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Calling All “12-Steppers”

Ray Zimmerman | Jun 18, 2013

The views expressed in our content reflect individual perspectives and do not represent the official views of the Baha'i Faith.

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Ray Zimmerman | Jun 18, 2013

The views expressed in our content reflect individual perspectives and do not represent the official views of the Baha'i Faith.

I’m from a family that has an addiction problem, so I have greatly benefited from attending twelve-step self-help meetings for the past twenty years. In fact, my journey from atheism to faith began as a result of my involvement in a twelve-step program, which prepared me to appreciate the beauty and vision of the Baha’i Faith.

Many people turn to various harmful substances and behaviors to numb physical and emotional pain, and to distract themselves from inner emptiness and confusion. This negatively affects their lives — and the lives of their family members. For about the last eighty years, people struggling with addictions have found solutions in recovery programs based on the Twelve Steps of Alcoholics Anonymous. These programs offer spiritual practices that lead to sobriety and serenity. Baha’is can benefit from learning about these programs, especially those Baha’is whose lives have been affected by addiction and trauma. At the same time, the Baha’i Faith has a lot to offer “twelve-steppers” who strive for spiritual growth and would like to take part in a worldwide community committed to the unity and the progress of humankind.

Twelve-step programs consist of people who meet together regularly to discuss a common problem such as alcoholism or drug addiction. The members share their experience, strength and hope about their efforts to recognize their powerlessness over an addictive substance or behavior, or a family member’s addiction, and to seek spiritual growth as a way to recover. Having had a spiritual awakening as a result of working the Twelve Steps, they try to carry the message to others who still suffer. In doing so, the members of these programs feel increasingly connected to God, to themselves, and to their families and communities.

As a twelve-stepper myself, I’ve found many similarities between the Baha’i Faith and twelve-step programs. For example, both encourage spiritual growth through self-knowledge, and both have what I would call an open-ended understanding of God. Twelve-step meetings welcome people of all faiths, rely on the program’s literature for guidance, and encourage members to find a Higher Power they can turn to for help.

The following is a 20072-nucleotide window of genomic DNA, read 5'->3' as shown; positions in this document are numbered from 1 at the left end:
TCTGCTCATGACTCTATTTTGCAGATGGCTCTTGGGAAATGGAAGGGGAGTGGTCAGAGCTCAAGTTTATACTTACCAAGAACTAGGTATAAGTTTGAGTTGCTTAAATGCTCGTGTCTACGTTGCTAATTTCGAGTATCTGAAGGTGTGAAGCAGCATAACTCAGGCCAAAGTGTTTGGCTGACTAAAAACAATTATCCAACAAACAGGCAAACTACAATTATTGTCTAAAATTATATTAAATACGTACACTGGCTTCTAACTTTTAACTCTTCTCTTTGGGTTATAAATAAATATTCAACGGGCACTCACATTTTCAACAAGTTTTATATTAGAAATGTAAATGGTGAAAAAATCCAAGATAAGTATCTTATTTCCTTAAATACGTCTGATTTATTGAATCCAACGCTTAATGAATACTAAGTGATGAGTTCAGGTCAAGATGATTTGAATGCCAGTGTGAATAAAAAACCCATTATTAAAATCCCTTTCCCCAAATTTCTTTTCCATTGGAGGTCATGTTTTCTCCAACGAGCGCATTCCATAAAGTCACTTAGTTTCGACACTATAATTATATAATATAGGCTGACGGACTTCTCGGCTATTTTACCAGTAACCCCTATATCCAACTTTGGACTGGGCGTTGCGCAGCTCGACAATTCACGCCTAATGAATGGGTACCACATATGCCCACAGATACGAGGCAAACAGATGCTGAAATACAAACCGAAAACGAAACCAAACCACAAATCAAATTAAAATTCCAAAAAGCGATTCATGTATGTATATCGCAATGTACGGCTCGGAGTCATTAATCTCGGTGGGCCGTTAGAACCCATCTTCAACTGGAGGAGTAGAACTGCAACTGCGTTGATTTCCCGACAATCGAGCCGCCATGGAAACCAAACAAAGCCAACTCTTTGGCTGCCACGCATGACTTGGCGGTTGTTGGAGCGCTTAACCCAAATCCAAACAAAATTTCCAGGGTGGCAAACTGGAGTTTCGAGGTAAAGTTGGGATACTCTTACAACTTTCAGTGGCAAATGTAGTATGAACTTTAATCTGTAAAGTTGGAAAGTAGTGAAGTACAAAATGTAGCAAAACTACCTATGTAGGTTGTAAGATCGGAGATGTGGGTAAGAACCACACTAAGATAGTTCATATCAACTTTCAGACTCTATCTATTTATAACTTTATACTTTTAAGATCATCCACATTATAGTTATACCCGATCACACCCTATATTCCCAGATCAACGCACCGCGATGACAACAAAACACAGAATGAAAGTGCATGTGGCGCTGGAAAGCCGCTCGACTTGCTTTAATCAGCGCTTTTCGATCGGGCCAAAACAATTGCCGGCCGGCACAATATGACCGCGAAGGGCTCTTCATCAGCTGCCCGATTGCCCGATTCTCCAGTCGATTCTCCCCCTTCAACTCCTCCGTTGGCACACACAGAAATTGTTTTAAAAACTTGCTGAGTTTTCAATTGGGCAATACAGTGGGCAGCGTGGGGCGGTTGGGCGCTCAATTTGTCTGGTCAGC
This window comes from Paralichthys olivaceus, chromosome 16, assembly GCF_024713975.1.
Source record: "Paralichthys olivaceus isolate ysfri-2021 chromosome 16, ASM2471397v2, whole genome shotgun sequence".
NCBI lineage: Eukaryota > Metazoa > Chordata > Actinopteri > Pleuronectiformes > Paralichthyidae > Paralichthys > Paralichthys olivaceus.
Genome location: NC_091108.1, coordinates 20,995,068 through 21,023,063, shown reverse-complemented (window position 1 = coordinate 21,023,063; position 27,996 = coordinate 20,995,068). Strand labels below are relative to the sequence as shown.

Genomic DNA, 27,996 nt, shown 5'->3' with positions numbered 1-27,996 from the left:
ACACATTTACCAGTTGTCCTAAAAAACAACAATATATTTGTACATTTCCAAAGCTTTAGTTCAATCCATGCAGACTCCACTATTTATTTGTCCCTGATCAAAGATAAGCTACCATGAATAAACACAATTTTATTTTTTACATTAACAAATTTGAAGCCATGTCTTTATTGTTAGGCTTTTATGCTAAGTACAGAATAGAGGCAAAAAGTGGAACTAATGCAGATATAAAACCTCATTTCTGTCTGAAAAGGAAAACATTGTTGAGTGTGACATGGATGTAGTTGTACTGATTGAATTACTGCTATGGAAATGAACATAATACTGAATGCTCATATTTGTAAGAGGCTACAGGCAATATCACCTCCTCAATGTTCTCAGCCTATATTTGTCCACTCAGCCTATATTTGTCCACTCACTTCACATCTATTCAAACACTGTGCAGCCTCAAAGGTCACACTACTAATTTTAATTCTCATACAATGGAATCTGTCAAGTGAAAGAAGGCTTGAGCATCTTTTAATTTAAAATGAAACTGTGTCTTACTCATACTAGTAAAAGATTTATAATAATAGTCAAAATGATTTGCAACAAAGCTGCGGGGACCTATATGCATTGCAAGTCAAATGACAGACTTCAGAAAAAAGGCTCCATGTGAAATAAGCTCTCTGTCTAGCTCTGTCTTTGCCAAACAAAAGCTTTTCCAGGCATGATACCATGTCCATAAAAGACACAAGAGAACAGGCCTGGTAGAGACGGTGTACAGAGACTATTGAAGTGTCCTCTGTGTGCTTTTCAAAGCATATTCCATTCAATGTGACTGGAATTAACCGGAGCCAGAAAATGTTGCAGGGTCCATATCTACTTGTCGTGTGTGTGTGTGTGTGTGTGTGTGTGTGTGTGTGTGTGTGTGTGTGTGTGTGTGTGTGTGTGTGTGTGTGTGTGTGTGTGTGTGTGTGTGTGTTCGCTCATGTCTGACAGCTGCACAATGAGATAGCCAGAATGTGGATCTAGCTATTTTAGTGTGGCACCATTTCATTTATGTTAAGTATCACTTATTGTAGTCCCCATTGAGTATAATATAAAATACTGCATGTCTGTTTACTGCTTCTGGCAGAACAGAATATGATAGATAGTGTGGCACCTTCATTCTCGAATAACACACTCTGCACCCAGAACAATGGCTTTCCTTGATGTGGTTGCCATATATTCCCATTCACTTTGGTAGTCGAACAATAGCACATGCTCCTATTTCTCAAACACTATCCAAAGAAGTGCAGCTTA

Baha’is also welcome members of all religions (or no religion at all) to meetings, and the Baha’i Writings refer to God as an “unknowable essence” Who loves us and provides us with guidance through sacred Scripture. The First Step of Alcoholics Anonymous states that, “We admitted we were powerless over alcohol—that our lives had become unmanageable.” Similarly, Baha’is admit powerlessness each day with a short prayer revealed by Baha’u’llah, the Prophet-Founder of the Baha’i Faith, that begins:

I bear witness, O my God, that Thou has created me to know Thee and to worship Thee. I testify, at this moment, to my powerlessness and to Thy might, to my poverty and to Thy wealth… – Baha’i Prayers, p. 133.

Indeed, both communities use prayer to overcome willful and self-destructive instincts, and both encourage meditation without prescribing any particular method. Twelve-steppers and Baha’is try to abstain from backbiting, criticism, and disunity, and both learn the value of service to humanity as the surest path to serenity.

I also happily found some striking similarities in the organizational models of the twelve-step programs and the Baha’i Faith. Both spiritual communities focus on unity, and follow a “servant-leadership” model, democratically electing leaders to serve the membership. Both communities support themselves financially, without outside funds or influence. The twelve-step programs use “attraction rather than promotion” to spread the message to potential newcomers; Baha’is also don’t proselytize, and tend to talk about their religion only if others show an interest.

12 Step ProgramSome differences between the Baha’i Faith and the twelve-step programs exist, but these weren’t deal-breakers for me. For example, A.A. and Al-Anon target only those affected by alcoholism, while the Baha’i Faith seeks to unify and heal humanity as a whole. The Twelve Steps themselves are referred to in the program as suggestions, while Baha’is see the Teachings of Baha’u’llah as Divine prescriptions. Nonetheless, many twelve-steppers believe in the Baha’i concept of the fundamental unity of all religions, and don’t have any difficulty with the Baha’i idea that God has always provided divine Teachings to humanity through a succession of Messengers including Moses, Zoroaster, Buddha, Krishna, Jesus, Muhammad, and — most recently — Baha’u’llah.